I feel I should mention the ultimate solution to me is to make Magento more flexible so different parts of the system are less dependent on a particular directory structure.  That would mean the master GitHub repository and a local site would not have to be the same directory structure.  This to me is a longer term goal where incremental progress based on community feedback may be beneficial (possibly up to GA after which we will lock down changes). I can imagine lots of debates about what the ideal directory structure should look like. For example, should there be a ‘pub’ directory, or should index.php be in the root?  There are lots of different scenarios with different requirements (e.g. low end hosting may require an index.php in the root directory.)

Changing the directory structure more radically may open up other approaches to be more Composer friendly, reducing the merging problems described above.


So which approach is best, particularly between 2a and 2b? Actually, I wrote this in part to see what other people think!

  • I can see the benefits of having a script apply local hacks in that there is a lot more flexibility if you have preferences around the final directory structure.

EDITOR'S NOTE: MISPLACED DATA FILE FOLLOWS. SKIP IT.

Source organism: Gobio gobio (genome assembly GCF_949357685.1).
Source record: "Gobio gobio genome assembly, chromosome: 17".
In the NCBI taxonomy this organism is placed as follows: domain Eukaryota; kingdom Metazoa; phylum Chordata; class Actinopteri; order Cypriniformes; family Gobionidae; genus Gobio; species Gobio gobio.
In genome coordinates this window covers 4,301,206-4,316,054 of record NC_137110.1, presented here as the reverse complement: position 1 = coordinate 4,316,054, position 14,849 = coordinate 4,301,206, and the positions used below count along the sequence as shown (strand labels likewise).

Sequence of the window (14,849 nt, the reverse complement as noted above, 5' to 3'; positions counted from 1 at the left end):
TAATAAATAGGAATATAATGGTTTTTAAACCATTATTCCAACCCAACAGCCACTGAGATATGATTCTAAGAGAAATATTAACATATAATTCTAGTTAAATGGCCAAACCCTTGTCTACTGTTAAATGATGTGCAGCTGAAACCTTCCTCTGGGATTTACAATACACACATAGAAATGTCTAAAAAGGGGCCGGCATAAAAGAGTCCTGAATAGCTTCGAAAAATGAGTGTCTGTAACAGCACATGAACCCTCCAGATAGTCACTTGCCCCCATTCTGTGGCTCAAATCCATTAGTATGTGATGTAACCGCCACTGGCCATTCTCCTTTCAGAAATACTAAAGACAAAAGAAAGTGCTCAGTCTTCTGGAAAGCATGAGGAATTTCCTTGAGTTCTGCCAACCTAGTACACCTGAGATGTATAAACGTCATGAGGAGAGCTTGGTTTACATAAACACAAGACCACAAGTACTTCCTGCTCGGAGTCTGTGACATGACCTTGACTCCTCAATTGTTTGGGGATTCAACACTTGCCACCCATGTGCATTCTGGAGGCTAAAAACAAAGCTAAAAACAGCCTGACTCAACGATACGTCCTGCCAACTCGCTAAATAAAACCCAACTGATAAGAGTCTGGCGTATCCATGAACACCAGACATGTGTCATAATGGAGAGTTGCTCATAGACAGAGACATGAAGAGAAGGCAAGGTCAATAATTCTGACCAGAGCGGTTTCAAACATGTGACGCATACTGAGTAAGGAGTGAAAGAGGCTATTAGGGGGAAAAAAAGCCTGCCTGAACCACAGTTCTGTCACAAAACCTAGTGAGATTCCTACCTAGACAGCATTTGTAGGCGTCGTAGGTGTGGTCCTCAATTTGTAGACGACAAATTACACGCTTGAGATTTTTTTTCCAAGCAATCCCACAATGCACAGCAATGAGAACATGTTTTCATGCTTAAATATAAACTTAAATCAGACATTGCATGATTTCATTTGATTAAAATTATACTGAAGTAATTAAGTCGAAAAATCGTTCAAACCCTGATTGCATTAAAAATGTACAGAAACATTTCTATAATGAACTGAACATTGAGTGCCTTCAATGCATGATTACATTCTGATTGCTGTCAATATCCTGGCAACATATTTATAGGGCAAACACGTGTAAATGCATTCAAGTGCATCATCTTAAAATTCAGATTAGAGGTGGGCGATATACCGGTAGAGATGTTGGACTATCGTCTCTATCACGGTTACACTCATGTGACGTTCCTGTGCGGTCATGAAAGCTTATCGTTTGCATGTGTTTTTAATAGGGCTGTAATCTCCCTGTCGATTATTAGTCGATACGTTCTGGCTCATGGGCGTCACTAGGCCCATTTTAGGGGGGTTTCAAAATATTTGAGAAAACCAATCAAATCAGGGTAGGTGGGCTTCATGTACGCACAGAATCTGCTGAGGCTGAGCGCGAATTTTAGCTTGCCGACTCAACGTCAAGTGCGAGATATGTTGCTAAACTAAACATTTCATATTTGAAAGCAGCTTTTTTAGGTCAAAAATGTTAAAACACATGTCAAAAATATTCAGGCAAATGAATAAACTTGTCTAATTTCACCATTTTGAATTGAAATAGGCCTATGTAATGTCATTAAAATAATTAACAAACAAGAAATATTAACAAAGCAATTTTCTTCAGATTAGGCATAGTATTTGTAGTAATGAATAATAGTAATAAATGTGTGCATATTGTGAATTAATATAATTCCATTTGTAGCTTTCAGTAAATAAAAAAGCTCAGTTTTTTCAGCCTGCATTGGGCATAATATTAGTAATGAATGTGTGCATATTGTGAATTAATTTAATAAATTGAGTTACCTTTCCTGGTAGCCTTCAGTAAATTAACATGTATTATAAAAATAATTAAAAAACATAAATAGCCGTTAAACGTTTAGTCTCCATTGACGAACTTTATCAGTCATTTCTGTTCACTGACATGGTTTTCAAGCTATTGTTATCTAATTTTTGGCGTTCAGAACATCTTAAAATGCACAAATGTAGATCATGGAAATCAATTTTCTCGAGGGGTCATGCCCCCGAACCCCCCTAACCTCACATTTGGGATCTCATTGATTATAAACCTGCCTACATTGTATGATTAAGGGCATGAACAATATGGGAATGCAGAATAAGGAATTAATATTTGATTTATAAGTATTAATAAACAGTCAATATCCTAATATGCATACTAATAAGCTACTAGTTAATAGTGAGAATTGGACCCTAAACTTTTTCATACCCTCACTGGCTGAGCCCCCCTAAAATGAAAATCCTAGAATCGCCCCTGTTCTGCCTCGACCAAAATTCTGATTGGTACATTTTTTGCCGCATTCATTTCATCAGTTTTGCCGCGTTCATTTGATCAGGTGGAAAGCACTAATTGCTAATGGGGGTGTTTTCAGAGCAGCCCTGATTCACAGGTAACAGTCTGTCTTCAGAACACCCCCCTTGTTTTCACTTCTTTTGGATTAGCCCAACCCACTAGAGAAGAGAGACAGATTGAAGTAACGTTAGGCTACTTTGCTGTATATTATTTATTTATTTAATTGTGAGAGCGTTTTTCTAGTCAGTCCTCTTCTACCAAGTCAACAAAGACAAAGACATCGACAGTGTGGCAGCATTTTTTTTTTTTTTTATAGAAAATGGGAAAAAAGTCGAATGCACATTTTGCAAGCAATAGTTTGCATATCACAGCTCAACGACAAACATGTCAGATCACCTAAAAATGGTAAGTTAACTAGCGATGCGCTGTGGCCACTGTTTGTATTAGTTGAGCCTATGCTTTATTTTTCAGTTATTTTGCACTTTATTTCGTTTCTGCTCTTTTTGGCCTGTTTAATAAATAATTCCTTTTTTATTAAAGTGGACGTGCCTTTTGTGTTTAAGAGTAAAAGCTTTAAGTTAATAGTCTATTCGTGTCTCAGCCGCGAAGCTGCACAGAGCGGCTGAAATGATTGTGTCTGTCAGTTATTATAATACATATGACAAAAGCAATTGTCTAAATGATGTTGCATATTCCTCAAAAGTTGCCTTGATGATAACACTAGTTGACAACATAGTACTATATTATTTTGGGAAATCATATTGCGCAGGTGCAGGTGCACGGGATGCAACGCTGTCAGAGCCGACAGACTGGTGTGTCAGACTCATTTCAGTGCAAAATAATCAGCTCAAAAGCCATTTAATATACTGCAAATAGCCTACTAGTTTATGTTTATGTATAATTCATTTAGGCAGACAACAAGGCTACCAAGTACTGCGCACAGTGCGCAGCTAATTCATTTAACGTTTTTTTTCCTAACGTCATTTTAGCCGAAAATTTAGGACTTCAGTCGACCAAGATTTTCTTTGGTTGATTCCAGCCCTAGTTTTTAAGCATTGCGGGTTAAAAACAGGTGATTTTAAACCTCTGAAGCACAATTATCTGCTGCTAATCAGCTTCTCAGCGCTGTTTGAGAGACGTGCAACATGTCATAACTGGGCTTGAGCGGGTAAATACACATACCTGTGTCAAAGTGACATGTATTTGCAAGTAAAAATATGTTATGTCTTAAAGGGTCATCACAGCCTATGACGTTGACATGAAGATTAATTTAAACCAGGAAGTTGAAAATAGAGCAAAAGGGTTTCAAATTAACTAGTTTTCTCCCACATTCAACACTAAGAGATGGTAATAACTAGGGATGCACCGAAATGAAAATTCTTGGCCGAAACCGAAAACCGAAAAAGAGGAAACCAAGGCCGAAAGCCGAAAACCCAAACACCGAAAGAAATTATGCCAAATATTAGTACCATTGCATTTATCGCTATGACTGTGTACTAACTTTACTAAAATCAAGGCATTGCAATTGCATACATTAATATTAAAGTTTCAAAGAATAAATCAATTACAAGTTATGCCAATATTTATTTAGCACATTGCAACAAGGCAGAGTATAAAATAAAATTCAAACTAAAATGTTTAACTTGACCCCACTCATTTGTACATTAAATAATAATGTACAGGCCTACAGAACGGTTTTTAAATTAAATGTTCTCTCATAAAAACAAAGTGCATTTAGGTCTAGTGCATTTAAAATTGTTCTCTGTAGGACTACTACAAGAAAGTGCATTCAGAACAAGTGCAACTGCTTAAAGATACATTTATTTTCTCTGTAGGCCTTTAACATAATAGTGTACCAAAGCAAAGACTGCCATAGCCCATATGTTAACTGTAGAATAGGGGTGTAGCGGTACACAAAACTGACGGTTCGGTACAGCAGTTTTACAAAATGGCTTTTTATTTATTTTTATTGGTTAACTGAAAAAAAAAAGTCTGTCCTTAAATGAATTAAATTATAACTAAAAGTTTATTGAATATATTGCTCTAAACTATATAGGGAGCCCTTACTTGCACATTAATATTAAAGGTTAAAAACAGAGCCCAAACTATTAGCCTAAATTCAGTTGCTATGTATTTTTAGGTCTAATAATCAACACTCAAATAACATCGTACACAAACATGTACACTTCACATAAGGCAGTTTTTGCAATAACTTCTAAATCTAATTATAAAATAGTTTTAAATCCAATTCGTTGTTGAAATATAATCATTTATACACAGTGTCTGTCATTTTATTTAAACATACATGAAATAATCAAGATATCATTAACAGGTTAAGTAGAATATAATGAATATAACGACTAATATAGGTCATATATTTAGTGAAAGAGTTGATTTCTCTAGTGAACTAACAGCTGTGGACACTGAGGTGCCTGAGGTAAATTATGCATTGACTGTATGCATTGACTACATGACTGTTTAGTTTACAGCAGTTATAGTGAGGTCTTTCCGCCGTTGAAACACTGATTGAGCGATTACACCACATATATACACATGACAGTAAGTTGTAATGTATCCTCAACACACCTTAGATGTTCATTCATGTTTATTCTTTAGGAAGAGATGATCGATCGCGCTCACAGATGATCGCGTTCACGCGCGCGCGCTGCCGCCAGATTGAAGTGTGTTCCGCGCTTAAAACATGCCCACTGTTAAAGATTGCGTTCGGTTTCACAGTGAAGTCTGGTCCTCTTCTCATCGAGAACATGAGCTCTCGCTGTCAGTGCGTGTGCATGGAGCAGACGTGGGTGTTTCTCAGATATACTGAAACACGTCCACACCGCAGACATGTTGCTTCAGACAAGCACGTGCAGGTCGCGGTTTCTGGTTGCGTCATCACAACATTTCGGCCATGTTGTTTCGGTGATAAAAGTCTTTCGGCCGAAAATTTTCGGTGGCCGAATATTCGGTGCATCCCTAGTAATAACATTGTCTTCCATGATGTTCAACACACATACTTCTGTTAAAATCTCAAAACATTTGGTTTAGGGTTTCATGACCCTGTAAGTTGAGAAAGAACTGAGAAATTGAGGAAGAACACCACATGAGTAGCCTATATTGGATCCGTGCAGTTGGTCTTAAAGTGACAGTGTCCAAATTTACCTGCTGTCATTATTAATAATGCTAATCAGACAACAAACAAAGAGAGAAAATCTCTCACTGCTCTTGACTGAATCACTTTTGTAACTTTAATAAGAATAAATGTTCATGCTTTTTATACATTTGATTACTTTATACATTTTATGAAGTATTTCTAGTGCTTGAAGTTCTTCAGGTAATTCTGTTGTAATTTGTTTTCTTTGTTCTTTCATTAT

• I can see benefits in using Git in that you can use its file merge capabilities when dealing with files that have changed due to composer updates and that were locally hacked.

It is not yet clear if Magento needs to add explicit support for one scheme or the other. To me it is more interesting as approach 2a could mean dropping Composer plugins and might be more robust when updating the skeleton package. But it puts more work on developers – they have to write scripts to apply hacks instead of just using Git.

The ultimate success will be when localized changes are not required. But until then, any thoughts on 2a versus 2b welcome!


  1. Please excuse my ignorance here, I don’t pretend to be a composer expert, but I have used and have a rough idea on how this works.

    Currently in Magento 1.x what devs do is put local code changes into app/code/local. Extensions go in app/code/community, and obviously we have the app/code/core. The app/code/local directory is loaded last so it will overwrite any changes in app/code/community or app/code/core.

    So in my mind why do we not have similar here? Then its down to the dev to sort as you say, but at least their changes will not be wiped out by doing a composer update. It’s upto them then how they organise this.

    With github we find a lot of people don’t use it, and although we can argue everyone should I don’t believe you can limit people. We have tons of clients that have no source control whatsoever in place, so just be careful if you are wiping data or totally changing things around here, as you might end up with a lot of confused devs on the support forums. Unfortunately not everyone is a genius, any architecture/process needs to take account of that.